In the RAMIREZ case there's four prongs, as you all know, that help and guide a judge to decide whether or not someone was in custody. So in going through those prongs, let's start with the first prong, “The manner in which police summoned the suspect for questioning.”
In this case, as we all heard and testimony bore out, Mr. McAdams was brought to the Hernando County Sheriff's Office via a marked deputy vehicle. For all intents and purposes, while obviously I'm sure we all read case law where there's no—it's clear that defendant was coming of his own free will in those instances where he drives, he or she drives himself in his own vehicle to the police station.
In this case, after testimony from the defendant and the transporting deputy and the detective, it appears that defendant willingly went and voluntarily went with the police, the deputy, in the transport vehicle, and was not concerned that—or there was no reason for him to believe, even by the reasonable person's standard, that he was not free to decline that ride. There was—particularly under the circumstances where the underlying initial investigation involves a missing person who happened to be married to the defendant, so by his own statements in both the interview, the taped interview and today's testimony he indicated he wanted to be helpful and go and be helpful in any manner he could.
So Prong One, I find, indicates that, according to Prong One of RAMIREZ, that according to that he was not in custody as to that prong. The next one, “Purpose, place and manner of the interrogation.” Obviously the interview took place at the Sheriff's Office. But again as I already said, he went there voluntarily. It was in a small interview room. But it was clear from the video that the defendant was seated closest to the door, there was nothing barring his exit, the door was not locked, according to testimony. And there were two detectives present in the room with him who were both seated further away from the door than the defendant and not blocking his way. There was nothing, from what I could see in the tape, there was no one obviously standing there blocking his way, nor was there any testimony as to that other than the defendant indicated that at some point he did see two uniformed officers standing near the door. But Mr. Halkitis on cross elicited some testimony that he was not watching the door, which the videotape bears out his back was to the door. So, I find for all purposes that Prong Number Two indicates that defendant was not in custody.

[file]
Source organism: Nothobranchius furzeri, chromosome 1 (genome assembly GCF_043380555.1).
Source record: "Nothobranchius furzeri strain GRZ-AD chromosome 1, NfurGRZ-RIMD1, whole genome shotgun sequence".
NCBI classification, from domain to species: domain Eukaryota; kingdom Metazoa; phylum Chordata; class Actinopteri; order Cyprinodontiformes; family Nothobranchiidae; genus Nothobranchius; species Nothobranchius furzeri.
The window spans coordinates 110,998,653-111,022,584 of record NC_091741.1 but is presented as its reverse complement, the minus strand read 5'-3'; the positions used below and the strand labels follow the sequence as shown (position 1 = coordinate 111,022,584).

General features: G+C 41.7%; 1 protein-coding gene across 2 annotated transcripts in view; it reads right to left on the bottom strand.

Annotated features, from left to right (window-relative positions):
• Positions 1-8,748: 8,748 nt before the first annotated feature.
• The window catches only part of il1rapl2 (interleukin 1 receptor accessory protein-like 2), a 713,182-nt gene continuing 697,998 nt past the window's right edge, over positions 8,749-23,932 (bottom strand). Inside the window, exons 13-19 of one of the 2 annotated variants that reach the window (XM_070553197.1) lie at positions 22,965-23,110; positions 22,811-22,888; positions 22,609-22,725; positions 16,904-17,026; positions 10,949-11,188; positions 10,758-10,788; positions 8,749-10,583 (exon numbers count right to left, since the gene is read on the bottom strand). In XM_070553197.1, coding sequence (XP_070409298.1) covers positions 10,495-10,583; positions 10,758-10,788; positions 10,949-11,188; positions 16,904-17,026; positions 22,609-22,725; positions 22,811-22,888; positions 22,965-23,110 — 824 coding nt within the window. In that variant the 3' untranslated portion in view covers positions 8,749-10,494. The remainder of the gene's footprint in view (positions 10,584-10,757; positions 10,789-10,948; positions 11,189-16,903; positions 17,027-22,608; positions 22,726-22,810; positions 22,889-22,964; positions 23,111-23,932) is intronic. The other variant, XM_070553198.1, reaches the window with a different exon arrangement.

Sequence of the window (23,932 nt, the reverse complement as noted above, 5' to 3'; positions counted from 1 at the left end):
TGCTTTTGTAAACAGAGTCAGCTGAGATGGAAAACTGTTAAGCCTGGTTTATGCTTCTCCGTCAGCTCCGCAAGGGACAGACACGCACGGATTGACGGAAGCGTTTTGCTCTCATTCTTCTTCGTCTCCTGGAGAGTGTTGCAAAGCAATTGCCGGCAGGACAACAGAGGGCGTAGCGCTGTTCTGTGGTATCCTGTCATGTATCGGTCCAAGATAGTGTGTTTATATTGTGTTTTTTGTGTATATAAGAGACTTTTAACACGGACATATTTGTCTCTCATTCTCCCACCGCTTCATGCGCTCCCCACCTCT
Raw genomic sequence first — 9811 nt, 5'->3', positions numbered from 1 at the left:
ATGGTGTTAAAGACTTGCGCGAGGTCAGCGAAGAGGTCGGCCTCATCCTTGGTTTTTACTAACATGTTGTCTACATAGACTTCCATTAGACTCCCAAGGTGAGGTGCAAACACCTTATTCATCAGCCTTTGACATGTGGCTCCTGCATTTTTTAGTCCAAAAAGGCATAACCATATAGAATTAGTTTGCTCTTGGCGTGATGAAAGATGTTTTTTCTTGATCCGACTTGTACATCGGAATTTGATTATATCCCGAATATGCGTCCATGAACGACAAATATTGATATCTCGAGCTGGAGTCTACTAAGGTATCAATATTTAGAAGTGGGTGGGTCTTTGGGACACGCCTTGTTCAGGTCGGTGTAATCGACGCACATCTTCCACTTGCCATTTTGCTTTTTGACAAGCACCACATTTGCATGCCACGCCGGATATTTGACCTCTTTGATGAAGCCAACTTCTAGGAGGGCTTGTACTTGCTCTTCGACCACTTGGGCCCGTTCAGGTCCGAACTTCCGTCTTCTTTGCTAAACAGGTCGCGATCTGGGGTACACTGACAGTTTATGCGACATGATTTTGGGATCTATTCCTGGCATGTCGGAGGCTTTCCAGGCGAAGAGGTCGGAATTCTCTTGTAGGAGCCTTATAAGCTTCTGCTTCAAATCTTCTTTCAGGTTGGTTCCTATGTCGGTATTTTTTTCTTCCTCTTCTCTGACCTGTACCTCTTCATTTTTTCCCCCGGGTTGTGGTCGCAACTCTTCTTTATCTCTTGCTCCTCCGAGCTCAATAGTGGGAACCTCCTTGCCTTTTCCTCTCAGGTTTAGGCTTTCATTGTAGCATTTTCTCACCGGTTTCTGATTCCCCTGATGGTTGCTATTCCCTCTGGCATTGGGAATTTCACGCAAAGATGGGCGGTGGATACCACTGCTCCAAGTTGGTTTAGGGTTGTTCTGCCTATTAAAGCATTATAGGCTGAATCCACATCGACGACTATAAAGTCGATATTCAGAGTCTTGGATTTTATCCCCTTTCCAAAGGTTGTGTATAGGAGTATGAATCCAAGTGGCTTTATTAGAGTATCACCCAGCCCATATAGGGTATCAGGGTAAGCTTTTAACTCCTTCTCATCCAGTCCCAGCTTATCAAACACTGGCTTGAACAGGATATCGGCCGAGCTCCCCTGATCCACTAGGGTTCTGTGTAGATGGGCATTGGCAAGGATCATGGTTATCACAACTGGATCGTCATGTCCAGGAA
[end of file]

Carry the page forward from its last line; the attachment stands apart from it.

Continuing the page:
The third prong is, “The extent to which the suspect is confronted with his guilt.” Now, this one there were clearly some issues raised, and I'm going to make a few finding as to that. The Defense went to considerable length and focused on showing that the Pasco detectives suspected the defendant, that the defendant killed his wife even before they began questioning him. And then on direct Detective Christensen, in her testimony, seemed to attempt to minimize her suspicions of defendant. And in this whole line of focus, everything seemed to me, that whole thing seemed somewhat incredible as to Detective Christensen's—like I said, she seemed to minimize her suspicions.
A seasoned Major Crimes detective dealing with a missing person, and she already knows many, many things from her own observations, and now she's sitting talking to the spouse of a missing woman, I find it very hard to believe that she did not consider Mr. McAdams a suspect. Because even lay people are subject to statistics that say, “Oh, 95 percent of homicides are all committed by someone you know.” And so again I find it very hard to believe that Detective Christensen didn't have a pretty strong suspicion that Mr. McAdams was a suspect.
But I don't find that really to be relevant, in the fact that it doesn't really matter what she thought, it's what she did, how she behaved, and whether or not she violated the third prong of RAMIREZ by threatening or acting in some manner on her suspicions. For instance, if she suddenly treated Mr. McAdams like a criminal by hollering at him, threatening him, frightening him, acting, you know any type of aggression, or even more importantly to start confronting him, as the third prong says, with the knowledge that she already had.